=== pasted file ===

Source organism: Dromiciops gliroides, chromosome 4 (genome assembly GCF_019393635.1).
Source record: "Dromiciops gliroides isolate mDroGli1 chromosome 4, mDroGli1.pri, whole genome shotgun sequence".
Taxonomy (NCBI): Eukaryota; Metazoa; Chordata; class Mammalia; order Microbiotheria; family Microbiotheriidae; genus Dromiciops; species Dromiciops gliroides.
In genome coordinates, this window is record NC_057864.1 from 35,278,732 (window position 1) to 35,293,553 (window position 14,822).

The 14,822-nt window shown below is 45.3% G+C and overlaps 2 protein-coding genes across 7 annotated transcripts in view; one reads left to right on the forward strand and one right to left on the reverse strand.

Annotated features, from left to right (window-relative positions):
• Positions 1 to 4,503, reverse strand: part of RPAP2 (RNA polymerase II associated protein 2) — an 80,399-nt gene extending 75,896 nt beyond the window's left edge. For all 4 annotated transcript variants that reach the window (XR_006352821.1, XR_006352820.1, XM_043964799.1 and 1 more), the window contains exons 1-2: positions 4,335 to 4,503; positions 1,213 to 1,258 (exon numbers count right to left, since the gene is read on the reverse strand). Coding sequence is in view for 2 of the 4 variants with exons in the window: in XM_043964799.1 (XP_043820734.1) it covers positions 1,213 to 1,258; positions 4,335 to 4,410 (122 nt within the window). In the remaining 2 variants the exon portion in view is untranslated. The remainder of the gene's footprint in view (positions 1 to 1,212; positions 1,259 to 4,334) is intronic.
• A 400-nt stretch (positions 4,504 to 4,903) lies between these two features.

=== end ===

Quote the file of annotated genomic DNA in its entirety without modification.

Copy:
Source organism: Dromiciops gliroides, chromosome 4 (genome assembly GCF_019393635.1).
Source record: "Dromiciops gliroides isolate mDroGli1 chromosome 4, mDroGli1.pri, whole genome shotgun sequence".
Taxonomy (NCBI): Eukaryota; Metazoa; Chordata; class Mammalia; order Microbiotheria; family Microbiotheriidae; genus Dromiciops; species Dromiciops gliroides.
In genome coordinates, this window is record NC_057864.1 from 35,278,732 (window position 1) to 35,293,553 (window position 14,822).

The 14,822-nt window shown below is 45.3% G+C and overlaps 2 protein-coding genes across 7 annotated transcripts in view; one reads left to right on the forward strand and one right to left on the reverse strand.

Annotated features, from left to right (window-relative positions):
• Positions 1 to 4,503, reverse strand: part of RPAP2 (RNA polymerase II associated protein 2) — an 80,399-nt gene extending 75,896 nt beyond the window's left edge. For all 4 annotated transcript variants that reach the window (XR_006352821.1, XR_006352820.1, XM_043964799.1 and 1 more), the window contains exons 1-2: positions 4,335 to 4,503; positions 1,213 to 1,258 (exon numbers count right to left, since the gene is read on the reverse strand). Coding sequence is in view for 2 of the 4 variants with exons in the window: in XM_043964799.1 (XP_043820734.1) it covers positions 1,213 to 1,258; positions 4,335 to 4,410 (122 nt within the window). In the remaining 2 variants the exon portion in view is untranslated. The remainder of the gene's footprint in view (positions 1 to 1,212; positions 1,259 to 4,334) is intronic.
• A 400-nt stretch (positions 4,504 to 4,903) lies between these two features.